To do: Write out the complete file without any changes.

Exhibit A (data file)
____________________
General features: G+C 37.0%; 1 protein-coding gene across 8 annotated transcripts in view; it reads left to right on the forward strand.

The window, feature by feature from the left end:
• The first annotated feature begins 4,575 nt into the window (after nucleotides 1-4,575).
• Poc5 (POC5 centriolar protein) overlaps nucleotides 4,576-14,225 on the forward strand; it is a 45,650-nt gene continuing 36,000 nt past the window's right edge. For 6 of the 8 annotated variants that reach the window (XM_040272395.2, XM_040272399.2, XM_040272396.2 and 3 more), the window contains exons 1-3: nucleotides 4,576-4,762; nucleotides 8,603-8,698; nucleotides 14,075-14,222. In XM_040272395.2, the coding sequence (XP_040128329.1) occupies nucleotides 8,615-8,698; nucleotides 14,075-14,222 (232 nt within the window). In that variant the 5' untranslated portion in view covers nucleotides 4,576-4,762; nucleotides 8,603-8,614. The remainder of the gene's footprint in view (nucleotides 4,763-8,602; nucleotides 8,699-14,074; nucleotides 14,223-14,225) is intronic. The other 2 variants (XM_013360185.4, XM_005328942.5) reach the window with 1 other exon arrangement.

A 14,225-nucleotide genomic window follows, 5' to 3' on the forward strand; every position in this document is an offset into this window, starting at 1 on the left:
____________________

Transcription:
General features: G+C 37.0%; 1 protein-coding gene across 8 annotated transcripts in view; it reads left to right on the forward strand.

The window, feature by feature from the left end:
• The first annotated feature begins 4,575 nt into the window (after nucleotides 1-4,575).
• Poc5 (POC5 centriolar protein) overlaps nucleotides 4,576-14,225 on the forward strand; it is a 45,650-nt gene continuing 36,000 nt past the window's right edge. For 6 of the 8 annotated variants that reach the window (XM_040272395.2, XM_040272399.2, XM_040272396.2 and 3 more), the window contains exons 1-3: nucleotides 4,576-4,762; nucleotides 8,603-8,698; nucleotides 14,075-14,222. In XM_040272395.2, the coding sequence (XP_040128329.1) occupies nucleotides 8,615-8,698; nucleotides 14,075-14,222 (232 nt within the window). In that variant the 5' untranslated portion in view covers nucleotides 4,576-4,762; nucleotides 8,603-8,614. The remainder of the gene's footprint in view (nucleotides 4,763-8,602; nucleotides 8,699-14,074; nucleotides 14,223-14,225) is intronic. The other 2 variants (XM_013360185.4, XM_005328942.5) reach the window with 1 other exon arrangement.

A 14,225-nucleotide genomic window follows, 5' to 3' on the forward strand; every position in this document is an offset into this window, starting at 1 on the left: